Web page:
The surrounding circumstances in the CFO division are subject to constant change. The triggers are many and varied, and the volatile and uncertain market environment resulting from these changes forces organizations to be more flexible so that they can respond as quickly and effectively as possible to the constantly changing environment. While these circumstances certainly impact the role of the CFO division itself, they also result in shifts in the demands on the staff members in this area.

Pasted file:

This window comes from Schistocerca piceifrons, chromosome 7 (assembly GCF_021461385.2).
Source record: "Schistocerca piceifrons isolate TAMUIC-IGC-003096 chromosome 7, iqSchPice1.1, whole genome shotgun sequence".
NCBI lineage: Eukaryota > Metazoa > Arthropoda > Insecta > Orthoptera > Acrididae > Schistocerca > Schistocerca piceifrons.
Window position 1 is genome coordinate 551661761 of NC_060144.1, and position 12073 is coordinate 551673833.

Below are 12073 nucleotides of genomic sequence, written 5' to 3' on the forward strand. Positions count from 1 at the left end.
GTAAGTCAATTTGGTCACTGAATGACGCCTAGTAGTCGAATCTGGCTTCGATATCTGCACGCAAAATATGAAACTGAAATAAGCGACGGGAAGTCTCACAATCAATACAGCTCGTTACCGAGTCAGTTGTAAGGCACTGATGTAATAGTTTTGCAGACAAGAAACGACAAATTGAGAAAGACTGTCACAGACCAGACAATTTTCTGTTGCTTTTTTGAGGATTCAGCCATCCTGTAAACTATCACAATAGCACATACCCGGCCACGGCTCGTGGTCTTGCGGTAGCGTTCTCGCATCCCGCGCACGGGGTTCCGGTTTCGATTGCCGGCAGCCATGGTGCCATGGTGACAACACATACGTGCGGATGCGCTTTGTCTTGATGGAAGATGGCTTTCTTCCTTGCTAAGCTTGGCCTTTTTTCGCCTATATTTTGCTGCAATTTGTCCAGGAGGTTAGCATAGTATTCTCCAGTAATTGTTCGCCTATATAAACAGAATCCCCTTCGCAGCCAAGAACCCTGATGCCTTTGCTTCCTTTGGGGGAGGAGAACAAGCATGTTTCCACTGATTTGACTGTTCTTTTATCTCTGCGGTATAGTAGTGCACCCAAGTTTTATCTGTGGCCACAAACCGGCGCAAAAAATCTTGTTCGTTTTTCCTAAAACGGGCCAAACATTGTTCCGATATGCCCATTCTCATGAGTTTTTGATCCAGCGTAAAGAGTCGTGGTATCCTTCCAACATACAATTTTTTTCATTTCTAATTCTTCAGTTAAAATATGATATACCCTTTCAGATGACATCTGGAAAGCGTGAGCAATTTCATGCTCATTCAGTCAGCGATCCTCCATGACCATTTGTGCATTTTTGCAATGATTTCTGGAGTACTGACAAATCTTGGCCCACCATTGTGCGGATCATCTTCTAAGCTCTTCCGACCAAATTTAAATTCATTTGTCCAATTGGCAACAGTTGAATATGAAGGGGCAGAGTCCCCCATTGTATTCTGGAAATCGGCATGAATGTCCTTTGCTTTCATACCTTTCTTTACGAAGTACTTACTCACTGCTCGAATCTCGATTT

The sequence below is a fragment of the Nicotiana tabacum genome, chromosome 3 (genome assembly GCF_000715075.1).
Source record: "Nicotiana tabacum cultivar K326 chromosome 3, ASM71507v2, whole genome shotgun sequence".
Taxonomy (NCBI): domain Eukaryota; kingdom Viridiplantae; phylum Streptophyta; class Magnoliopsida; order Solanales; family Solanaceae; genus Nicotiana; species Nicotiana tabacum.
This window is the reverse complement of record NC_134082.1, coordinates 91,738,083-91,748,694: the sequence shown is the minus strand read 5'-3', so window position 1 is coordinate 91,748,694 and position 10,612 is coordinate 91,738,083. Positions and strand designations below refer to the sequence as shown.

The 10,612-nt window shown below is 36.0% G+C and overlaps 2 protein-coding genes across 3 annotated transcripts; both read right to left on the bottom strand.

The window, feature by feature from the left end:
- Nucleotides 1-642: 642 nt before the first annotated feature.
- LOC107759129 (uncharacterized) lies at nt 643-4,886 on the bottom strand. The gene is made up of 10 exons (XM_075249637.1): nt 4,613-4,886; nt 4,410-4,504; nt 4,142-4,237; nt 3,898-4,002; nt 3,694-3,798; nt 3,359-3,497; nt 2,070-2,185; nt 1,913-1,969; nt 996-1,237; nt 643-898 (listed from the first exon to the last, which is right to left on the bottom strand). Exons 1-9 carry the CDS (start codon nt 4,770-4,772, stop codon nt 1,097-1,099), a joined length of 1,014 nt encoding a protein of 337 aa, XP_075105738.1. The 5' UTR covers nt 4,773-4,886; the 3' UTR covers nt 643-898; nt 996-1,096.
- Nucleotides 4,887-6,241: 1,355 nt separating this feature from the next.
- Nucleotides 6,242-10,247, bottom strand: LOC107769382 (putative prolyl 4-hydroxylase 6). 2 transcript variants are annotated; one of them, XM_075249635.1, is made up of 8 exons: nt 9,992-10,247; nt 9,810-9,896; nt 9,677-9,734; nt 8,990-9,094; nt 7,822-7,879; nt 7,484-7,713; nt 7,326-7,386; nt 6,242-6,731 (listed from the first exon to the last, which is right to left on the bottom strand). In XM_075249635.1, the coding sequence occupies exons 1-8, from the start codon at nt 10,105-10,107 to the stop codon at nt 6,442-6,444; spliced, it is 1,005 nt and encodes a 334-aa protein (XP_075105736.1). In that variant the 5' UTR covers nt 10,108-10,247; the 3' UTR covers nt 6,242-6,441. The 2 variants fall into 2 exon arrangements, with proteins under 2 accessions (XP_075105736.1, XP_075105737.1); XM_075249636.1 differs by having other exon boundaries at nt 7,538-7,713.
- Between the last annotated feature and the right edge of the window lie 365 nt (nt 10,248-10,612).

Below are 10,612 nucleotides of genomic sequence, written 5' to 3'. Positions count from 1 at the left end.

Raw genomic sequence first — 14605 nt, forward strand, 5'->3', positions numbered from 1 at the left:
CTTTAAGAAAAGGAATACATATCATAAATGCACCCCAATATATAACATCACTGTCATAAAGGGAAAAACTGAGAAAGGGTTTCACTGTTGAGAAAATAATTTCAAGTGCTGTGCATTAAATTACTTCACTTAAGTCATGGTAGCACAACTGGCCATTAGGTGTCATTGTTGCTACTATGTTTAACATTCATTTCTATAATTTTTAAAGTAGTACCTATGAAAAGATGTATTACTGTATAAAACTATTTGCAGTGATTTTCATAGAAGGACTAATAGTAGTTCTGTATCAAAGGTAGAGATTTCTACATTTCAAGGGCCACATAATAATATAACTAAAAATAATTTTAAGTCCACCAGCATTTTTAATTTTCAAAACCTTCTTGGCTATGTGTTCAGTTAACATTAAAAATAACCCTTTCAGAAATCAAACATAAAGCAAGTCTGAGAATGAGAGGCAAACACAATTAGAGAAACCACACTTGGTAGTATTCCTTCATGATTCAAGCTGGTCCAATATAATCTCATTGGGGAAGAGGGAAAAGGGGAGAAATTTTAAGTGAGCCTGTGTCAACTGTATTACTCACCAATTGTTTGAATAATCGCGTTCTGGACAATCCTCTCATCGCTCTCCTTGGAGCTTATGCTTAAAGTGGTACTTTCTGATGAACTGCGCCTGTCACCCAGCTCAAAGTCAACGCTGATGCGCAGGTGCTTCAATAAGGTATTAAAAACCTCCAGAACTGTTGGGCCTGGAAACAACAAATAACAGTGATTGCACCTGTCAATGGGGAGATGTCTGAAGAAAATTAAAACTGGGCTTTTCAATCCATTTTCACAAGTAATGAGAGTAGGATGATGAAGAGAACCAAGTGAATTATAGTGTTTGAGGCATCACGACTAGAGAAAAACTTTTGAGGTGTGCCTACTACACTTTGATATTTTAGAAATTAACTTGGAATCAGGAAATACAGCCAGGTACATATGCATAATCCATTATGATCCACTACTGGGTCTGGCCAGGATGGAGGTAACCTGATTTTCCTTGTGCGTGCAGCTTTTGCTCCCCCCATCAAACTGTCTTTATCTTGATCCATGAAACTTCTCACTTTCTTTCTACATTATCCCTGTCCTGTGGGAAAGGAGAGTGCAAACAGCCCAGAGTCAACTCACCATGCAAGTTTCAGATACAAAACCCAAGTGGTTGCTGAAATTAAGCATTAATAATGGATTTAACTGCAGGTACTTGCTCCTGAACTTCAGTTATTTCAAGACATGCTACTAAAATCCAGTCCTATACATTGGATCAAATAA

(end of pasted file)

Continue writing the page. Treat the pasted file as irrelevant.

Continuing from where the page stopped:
Although the country has not been spared from tensions and upheavals, the political situation in Germany since World War II has remained largely stable. To be sure, there have frequently been changes in foreign and trade policy or forces triggered by new legislation, regulation, and amendments in tax law and accounting; nevertheless, these factors have been more in the nature of reform than of revolution. The COVID-19 pandemic has required politicians to intervene for the first time in the lives of citizens and in working and economic life in Germany and to an unprecedented extent. The associated restrictions have had major impacts on markets, prices, and supply chains.